Last week I talked — at great length — about the alibi in crime and detective fiction as utilised by the criminal working alone. This week, I’ll hopefully find as much (or, depending on your feelings about last week’s post, maybe less) to say where more than one criminal is involved, and then if there’s time I’ll diverge into crimes where there is no alibi.
So, we begin with:
Category the Second:
The Criminal Conspiracy
Subsection 1: Partnership
If supplying oneself with a suitable time-delay mechanism is too much when working alone, the criminal may seek to indulge in their own bad guy team-up as a way of best providing the necessary coverage for both commission of crime and provision of alibi.
Sometimes it turns out better than others…
The simplest, and thus perhaps hardest to break, version of this is simply having another person to stand by and insist to the detective that you — the criminal — were definitely with them, or were definitely not near the scene of the crime, when you most certainly were not with them because you were at the scene committing the crime under investigation. It sounds cheap and easy, and therefore likely to lead to much disappointment from a narrative perspective, but this doesn’t always mean the novel is a complete write-off. Indeed, to pick one example, the Edward Hoch-curated list of the top 15 impossible crime novels of all time — I refer you to parts one, two, and three of our podcast series on them — contains at least three cases of this very trope. True, at least one of those uses it as an almost complete cheat, but this essentially relies on the same principle as a lone alibi: keep to a simple story, refute any accusations of lying, repeat, repeat, rinse, repeat. If the detective has to work for their answers, it’s better for both the criminal and the reader alike.
Equally, a partner may be enticed into something without realising what they’re doing. This could arguably be a case for last week, where we had shills who were unwittingly drawn into bearing false testimony, but here the case can very much be made distinct through a partner being party to an action that they know is false and yet is not false for the reasons they suspect. One of the finest explorations of the GAD genre, in my opinion, hinges on the fact that the victim of a murder pretends to be dead at a time much earlier than they are actually killed by the person they think they’re in consort with — playing possum, they provide the killer with an alibi for the apparent time of their death, and then are killed when no-one suspects what is happening. It’s been used more than once in various ways, so you may be thinking of a different book to the one I have in mind, but I’ll forbear mentioning titles for the obvious reason.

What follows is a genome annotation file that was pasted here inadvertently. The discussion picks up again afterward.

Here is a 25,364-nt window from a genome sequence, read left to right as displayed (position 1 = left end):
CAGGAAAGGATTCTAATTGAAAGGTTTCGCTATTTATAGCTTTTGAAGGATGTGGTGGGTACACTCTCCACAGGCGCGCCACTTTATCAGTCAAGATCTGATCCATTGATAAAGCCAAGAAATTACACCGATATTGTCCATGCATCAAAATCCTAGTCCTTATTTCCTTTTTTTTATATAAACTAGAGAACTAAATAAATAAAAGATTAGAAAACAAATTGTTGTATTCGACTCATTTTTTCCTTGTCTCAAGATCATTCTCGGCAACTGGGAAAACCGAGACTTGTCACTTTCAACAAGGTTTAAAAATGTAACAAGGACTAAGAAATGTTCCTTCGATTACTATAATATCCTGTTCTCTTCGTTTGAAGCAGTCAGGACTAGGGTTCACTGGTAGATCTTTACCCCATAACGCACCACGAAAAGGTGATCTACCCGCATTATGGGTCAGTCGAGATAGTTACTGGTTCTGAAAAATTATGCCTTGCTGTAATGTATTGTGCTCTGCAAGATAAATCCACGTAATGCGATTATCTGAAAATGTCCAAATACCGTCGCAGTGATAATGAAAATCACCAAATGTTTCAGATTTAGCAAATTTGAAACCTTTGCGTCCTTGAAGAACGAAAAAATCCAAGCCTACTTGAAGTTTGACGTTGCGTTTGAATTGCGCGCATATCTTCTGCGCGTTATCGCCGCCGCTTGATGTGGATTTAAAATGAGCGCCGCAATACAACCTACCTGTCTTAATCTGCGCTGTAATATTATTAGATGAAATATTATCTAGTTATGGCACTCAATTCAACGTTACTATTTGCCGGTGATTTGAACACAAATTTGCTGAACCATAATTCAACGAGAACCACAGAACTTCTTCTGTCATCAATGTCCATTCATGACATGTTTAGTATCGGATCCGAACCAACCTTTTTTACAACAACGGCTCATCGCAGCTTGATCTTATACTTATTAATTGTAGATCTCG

On especially inventive use of this that I’ve encountered in recent years was Antidote to Venom (1938) by Freeman Wills Crofts, wherein the scheme revolves around two men working together in order to commit a murder, but only one of them — the one we do not follow — knows the whole plan, and we must be content with knowing what George Surridge knows and then waiting to find out what he doesn’t. In this regard, Surridge legitimately has an alibi for a murder that could not have been committed without his direct involvement, and it’s pleasing to watch the unwitting accomplice drawn into matters that he does not have the means or foreknowledge to control.
This can then be extended to all manner of novels across the width and breadth of GAD. The Unwitting Partner Alibi has seen killers commit murders from an entirely different country to the one their victim is in, had a stooge play the corpse while the killer is elsewhere for the discovery, and even seen the unwitting victim roped in as the assistant and killed ‘accidentally’ while planning the murder they thought they were helping commit. As a utilisation of the “You carry on, and I’ll catch up” trope, the roping in of an easily-misled stooge is probably my favourite, and one I’ll rarely fail to enjoy come the reveal.
An extension of this, then, would be the use of a partner who knows they’re bearing false witness to help rope in a third unkowing person to provide an alibi. It spoils very little — and extend logically from the above paragraph — to reveal that frequently the person with the most solid alibi is often the guilty one. Oftentimes, it can be that any one of a number of people could be responsible for a murder and yet only one person has an absolutely dyed-in-the-wool, 648-carat alibi, often involving the schmoozing of some person or persons of unquestionable moral fibre who would never knowingly lie…and who isn’t knowingly lying. One example of this, which the foregoing has hopefully prepared you for, is Cut Throat (1932) by Christopher Bush, whose splendid alibi problem is unfortunately mired in all manner of obvious subsidiary matter designed to disguise the hulking False Alibi at their core.
Of course, partners mean problems, too.
“Ooo, boy, don’t I know it!”
In the first of this series, an unfortunate and hastily-assembled erratum of phrasing led to me appearing to dismiss a whole slew of American fiction from consideration, so allow me to partially correct that now with reference to two authors whose work is perhaps well-known for the failing of their criminals’ plots: James M. Cain and Jim Thompson.